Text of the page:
Forum for Science, Industry and Business

Sponsored by:     3M 
Search our Site:

 

Cardiac imaging in 2020

03.09.2008
New molecular imaging techniques aim at detection of earliest steps of disease development and therapy response

Molecular imaging aims at the use of imaging probes to visualize specific cellular or sub cellular processes that occur before changes in morphology and function. This is highly relevant because impairments of such processes often are precursors or earliest stages of cardiovascular disease.

They are also involved in the early response to therapy or may identify candidates most suitable for a specific therapy. Probes for multiple molecular pathways, including cardiac metabolism, cell death, neurotransmission, receptors, cell-matrix interaction and cell trafficking have been developed in early experimental work and are increasingly translated into the clinical arena.

Several different imaging techniques can be used for detection of molecular probes, including nuclear imaging, magnetic resonance imaging, ultrasound and optical imaging, although nuclear imaging techniques, and especially positron emission tomography (PET) are currently most promising because of their superior sensitivity for detection of small amounts of highly specific radioactive molecular probes in the body. The new generation of hybrid imaging system, which integrate PET with X-ray computed tomography (CT) will further refine the application of molecular imaging probes, because co registration with a high-resolution CT will allow for better localization of the specific molecular signal from PET.

Applications that are currently being tested in early clinical stages include the identification of individuals at risk for atherosclerotic plaque rupture, identification of risk for development of heart failure and/or fatal ventricular arrhythmia, and monitoring of novel therapies such as stem cell therapy or gene delivery.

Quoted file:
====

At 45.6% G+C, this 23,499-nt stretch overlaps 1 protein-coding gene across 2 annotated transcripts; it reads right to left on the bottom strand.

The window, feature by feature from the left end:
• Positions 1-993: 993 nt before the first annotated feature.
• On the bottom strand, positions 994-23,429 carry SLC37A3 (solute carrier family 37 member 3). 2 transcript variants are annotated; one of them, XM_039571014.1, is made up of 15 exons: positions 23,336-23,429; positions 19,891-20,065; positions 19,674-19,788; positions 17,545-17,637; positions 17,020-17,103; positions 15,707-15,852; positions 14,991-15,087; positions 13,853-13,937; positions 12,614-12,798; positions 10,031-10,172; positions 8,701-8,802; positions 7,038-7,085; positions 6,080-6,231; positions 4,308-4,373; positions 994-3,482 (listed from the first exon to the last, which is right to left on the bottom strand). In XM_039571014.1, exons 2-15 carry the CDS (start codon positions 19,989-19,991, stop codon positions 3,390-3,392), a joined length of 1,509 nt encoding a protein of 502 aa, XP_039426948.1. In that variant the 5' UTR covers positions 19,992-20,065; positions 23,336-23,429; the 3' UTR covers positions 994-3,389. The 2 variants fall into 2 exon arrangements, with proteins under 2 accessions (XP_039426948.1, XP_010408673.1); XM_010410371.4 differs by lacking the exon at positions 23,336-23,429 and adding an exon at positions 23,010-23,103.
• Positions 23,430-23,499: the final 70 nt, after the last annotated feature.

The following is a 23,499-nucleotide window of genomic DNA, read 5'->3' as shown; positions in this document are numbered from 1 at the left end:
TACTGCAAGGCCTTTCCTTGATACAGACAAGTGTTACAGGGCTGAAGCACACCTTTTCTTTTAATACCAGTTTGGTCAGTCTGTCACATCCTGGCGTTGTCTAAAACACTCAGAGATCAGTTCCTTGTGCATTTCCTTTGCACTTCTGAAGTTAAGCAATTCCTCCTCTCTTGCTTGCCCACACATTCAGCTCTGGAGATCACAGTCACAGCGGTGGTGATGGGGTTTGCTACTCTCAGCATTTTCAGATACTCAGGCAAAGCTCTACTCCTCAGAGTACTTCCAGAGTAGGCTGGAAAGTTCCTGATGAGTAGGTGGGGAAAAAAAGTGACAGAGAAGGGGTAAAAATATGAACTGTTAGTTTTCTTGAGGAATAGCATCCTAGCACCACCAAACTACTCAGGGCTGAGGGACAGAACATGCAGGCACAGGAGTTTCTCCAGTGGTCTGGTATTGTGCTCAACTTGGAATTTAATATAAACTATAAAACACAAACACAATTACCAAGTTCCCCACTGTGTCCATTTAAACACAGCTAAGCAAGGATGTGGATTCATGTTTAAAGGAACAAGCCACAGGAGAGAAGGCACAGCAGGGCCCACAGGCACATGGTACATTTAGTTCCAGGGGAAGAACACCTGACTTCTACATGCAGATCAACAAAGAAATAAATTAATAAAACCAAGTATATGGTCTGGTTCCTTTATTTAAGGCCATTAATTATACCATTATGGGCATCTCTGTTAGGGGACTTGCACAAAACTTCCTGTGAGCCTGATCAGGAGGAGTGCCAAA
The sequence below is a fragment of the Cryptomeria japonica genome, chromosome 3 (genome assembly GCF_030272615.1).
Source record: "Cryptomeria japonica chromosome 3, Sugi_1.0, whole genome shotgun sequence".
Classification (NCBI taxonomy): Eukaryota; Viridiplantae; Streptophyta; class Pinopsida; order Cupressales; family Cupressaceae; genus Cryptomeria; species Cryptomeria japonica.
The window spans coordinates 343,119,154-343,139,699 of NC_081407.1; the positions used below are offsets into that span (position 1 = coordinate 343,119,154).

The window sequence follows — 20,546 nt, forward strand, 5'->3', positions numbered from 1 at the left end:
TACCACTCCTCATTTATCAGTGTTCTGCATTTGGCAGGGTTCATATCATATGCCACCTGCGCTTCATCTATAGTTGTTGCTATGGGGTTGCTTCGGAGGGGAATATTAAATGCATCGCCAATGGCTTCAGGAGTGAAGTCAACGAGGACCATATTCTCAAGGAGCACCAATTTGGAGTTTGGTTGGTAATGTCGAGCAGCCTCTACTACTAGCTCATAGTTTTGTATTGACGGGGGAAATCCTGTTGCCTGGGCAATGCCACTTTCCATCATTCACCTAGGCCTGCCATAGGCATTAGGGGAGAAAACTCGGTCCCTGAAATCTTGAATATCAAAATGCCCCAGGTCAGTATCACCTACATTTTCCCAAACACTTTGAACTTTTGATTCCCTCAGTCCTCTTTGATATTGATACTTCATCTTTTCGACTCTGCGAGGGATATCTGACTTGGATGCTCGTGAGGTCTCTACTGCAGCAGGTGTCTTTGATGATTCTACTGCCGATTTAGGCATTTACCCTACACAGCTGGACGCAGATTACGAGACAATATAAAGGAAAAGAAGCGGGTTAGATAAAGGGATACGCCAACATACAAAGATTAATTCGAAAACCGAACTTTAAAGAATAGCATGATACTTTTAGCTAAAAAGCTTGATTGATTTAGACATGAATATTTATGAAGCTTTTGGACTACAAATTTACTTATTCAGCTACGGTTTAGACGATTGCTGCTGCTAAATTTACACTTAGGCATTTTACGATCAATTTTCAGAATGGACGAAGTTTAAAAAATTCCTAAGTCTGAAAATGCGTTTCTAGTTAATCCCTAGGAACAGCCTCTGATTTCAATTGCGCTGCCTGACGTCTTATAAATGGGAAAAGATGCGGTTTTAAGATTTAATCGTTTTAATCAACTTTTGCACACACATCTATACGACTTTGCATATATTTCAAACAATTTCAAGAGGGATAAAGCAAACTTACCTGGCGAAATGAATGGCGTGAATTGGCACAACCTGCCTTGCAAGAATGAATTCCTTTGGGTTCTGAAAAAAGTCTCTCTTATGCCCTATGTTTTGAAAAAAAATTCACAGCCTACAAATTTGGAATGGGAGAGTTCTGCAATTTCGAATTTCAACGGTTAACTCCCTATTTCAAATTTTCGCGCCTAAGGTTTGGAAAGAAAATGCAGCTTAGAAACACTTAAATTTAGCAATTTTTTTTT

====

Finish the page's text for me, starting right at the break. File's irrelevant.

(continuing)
The field is still in its infancy and strong translational efforts need to continue to make it a clinical reality in the next years. But there is a strong notion that, in the future era of personalized molecular medicine, molecular imaging will play a key role for guidance of clinical decision making based on individual disease biology.

ESC Press Office | EurekAlert!
Further information:
http://www.escardio.org

More articles from Health and Medicine:

nachricht Neutrons produce first direct 3D maps of water during cell membrane fusion
21.09.2018 | DOE/Oak Ridge National Laboratory

nachricht Narcolepsy, scientists unmask the culprit of an enigmatic disease
20.09.2018 | Universitätsspital Bern

All articles from Health and Medicine >>>

The most recent press releases about innovation >>>

Die letzten 5 Focus-News des innovations-reports im Überblick:

Im Focus: Scientists present new observations to understand the phase transition in quantum chromodynamics

The building blocks of matter in our universe were formed in the first 10 microseconds of its existence, according to the currently accepted scientific picture. After the Big Bang about 13.7 billion years ago, matter consisted mainly of quarks and gluons, two types of elementary particles whose interactions are governed by quantum chromodynamics (QCD), the theory of strong interaction. In the early universe, these particles moved (nearly) freely in a quark-gluon plasma.